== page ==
9. gsays 9

    so miteria turei, at a green party launch has a crack (‘called out’) at another minor party, peters responds, and he is posturing.

    i would like to think the paragraph or two, the greens co-leader spent on nzfirst/peters, would be better dealing with policy, or pitching a vision for the future.
    not feeding an unfriendly msm some clickbait.

  10. mary_a 10

    It beggers belief that Kiwis will vote for a political party whose leader refuses to indicate which way they will go … either with Labour or National, post election. In my opinion under these circumstances a vote for NZF is similar to bindly following the Pied Piper, ready and willing to go in any direction they are led regardless of the outcome. Not good for NZ.

    • BM 10.1

      It’s called MMP.

      This ruling people out lark is bullshit, any party should be able to work with any other party, it’s all down to negotiation.

      Peters, National is doing it right, Greens and Labour are doing it wrong.

  11. David Mac 11

    There is a negotiation point that Peters can pitch to the Left that he can’t the Right. “I’m PM.”

    All those years in the Hive and a Gold card on his horizon. I wonder if the price of the left holding portfolios might be Prime Minister Peters.

    • Ian 11.1

      he could also be prime minister in a national government.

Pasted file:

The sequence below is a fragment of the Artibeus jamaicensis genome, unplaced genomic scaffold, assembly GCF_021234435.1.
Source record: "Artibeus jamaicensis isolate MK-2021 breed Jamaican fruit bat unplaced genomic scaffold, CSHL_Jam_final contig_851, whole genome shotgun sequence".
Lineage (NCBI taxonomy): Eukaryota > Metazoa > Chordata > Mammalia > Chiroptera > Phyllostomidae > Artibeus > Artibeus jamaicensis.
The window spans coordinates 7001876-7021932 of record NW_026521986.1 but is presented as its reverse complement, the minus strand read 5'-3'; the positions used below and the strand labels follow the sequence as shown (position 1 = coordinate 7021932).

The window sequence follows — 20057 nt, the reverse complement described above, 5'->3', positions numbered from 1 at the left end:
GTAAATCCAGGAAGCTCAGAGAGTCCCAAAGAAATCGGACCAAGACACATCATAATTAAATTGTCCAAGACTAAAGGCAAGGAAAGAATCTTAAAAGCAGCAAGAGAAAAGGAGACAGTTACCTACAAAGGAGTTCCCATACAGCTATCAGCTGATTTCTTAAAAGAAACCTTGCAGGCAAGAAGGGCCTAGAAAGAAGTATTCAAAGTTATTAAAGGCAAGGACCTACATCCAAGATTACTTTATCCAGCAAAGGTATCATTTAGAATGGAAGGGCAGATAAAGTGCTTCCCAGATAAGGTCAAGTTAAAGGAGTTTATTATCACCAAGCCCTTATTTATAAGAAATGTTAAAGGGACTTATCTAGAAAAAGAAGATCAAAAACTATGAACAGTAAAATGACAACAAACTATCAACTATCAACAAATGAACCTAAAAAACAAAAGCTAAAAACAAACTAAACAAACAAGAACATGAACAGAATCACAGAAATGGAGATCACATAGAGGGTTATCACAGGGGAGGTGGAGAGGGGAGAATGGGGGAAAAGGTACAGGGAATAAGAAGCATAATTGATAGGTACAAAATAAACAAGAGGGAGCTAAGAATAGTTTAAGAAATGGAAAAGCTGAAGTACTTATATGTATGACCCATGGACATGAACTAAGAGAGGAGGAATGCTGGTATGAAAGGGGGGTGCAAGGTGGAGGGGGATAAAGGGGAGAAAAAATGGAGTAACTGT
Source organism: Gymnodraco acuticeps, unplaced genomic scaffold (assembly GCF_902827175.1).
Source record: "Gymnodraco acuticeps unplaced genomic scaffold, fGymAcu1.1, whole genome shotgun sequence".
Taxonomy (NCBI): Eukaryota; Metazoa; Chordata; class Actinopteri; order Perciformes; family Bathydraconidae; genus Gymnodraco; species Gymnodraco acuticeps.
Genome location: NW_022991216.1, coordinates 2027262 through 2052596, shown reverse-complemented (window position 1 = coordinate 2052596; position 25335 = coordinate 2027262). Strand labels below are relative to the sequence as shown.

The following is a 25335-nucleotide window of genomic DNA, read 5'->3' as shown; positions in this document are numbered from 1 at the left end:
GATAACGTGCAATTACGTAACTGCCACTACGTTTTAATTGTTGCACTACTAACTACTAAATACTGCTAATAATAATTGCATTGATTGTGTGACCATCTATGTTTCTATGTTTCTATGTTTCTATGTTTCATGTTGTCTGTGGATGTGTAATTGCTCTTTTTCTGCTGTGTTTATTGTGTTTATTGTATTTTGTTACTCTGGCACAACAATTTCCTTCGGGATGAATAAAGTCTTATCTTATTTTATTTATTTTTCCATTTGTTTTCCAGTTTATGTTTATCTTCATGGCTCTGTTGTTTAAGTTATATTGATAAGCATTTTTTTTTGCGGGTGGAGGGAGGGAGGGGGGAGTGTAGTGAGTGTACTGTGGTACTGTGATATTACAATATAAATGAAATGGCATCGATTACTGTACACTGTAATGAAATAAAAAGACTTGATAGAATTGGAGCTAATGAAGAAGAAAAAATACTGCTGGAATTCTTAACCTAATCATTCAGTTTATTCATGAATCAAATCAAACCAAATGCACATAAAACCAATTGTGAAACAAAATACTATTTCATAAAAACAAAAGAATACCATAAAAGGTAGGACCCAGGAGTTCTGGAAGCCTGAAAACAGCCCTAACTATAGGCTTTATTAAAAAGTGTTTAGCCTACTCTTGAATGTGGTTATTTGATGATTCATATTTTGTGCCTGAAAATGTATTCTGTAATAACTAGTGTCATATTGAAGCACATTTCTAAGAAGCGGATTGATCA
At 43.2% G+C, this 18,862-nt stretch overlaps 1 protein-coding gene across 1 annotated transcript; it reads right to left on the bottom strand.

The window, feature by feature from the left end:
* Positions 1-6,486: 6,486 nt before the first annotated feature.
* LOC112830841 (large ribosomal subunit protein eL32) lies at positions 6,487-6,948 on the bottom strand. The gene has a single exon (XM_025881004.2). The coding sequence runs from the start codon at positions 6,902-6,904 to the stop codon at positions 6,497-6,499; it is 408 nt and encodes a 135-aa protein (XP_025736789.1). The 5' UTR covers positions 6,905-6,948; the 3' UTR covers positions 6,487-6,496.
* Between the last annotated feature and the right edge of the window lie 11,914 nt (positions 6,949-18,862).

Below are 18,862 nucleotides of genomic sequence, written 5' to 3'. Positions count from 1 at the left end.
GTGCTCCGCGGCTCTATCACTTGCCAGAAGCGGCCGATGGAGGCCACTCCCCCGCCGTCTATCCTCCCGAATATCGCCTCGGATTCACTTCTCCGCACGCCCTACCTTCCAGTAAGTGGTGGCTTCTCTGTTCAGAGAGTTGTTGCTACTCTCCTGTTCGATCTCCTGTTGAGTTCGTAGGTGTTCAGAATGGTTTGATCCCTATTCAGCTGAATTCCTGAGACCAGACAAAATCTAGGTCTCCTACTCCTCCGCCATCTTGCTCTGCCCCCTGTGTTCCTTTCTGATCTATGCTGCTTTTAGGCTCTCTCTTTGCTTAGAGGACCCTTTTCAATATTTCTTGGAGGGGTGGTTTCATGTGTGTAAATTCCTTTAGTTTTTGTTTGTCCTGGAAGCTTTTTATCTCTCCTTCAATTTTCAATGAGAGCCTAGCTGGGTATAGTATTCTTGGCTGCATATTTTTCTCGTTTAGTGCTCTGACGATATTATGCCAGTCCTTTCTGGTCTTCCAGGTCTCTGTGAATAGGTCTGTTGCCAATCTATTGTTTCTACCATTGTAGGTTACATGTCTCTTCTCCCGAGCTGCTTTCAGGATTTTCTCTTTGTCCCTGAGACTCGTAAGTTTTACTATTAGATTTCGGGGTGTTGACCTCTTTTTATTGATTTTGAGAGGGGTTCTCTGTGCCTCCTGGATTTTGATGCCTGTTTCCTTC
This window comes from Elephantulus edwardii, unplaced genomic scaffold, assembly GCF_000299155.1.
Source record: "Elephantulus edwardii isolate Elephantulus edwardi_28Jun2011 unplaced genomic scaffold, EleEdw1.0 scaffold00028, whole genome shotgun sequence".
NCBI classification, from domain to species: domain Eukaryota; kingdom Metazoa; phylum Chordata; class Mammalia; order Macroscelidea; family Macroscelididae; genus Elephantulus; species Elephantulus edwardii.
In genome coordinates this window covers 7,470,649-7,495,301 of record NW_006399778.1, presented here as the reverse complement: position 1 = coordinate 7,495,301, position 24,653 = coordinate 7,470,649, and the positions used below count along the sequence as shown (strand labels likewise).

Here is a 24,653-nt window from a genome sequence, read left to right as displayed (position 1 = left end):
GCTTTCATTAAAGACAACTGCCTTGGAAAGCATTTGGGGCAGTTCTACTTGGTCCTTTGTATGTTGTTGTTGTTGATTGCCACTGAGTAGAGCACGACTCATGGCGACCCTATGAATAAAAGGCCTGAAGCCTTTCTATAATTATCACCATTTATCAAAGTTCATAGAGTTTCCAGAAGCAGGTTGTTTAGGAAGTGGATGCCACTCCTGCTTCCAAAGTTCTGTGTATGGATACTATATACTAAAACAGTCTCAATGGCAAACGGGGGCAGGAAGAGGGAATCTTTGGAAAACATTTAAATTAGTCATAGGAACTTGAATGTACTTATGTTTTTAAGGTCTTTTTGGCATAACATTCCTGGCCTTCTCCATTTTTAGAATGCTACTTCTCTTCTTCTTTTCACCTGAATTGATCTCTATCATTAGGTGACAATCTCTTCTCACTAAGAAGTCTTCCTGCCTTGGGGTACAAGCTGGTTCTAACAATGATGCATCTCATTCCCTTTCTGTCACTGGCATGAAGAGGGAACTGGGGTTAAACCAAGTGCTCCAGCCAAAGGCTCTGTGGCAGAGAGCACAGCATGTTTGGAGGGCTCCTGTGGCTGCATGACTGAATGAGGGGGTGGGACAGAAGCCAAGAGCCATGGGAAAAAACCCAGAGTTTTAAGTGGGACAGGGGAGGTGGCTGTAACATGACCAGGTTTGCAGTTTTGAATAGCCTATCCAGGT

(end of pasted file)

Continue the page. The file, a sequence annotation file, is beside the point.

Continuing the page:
• David Mac 11.1.1

        I’m not so sure. He may well be in a position to state ‘The other guys have asked me to be PM, what say you Nats?’

        I think the Nats would talk with the Greens before crowning Winston. I know the Greens have claimed ‘No way would we go to bed with the Nats’ …That BMW limousine leather is seductive.

      • Stuart Munro 11.1.2

        In fact he’d be a better fit there. National has lost its way, Winston is the leader they always needed. He’d put the nationalism back in National – make it something more than a temporarily unimprisoned kleptocracy.

  12. David Mac 12

    After the election we will need to be prepared for a week…month…of ‘Who the hell is governing us?’

  13. David Mac 13

    If the Nats were faced with the choice of crowning King Winston or talking with the Greens….The Greens would become empowered like never before.

    I think one of the cool things about the Greens is what they would do next. They would turn to their members and say, “At last, we’ve got 3 Aces and a pair of 4’s, how do you guys want to play this?”

    Collectively they would decide on a bottom line and bid. That rocks.

    • weka 13.1

      The Greens can’t and won’t support a National government. Not only has the leadership said this, but the members wouldn’t let them even if the caucus and exec wanted to.

      • David Mac 13.1.1

        Politics is about compromise. Nobody gets exactly what they want. This is the case from households on up.

        Like all of us, the Greens can be wooed.

        What are your bottom lines weka?

        Kitchens in all schools, 2 meals a day. Double all benefits. Visiting tutors for all kids that are lagging. Hospital waiting lists slashed….

        I think it would be a shame to let all that leverage go to waste. We slam and lock the negotiation door to our detriment.

        • McFlock

          all of the above and a zero poverty and zero homelessness target, and I’d vote national.

          But then they wouldn’t be the NZ National Party, would they…

        • weka

          One of my bottom lines is to join the other GP members in tearing the party down if they went with National. I think you will find there’s more than a few of us.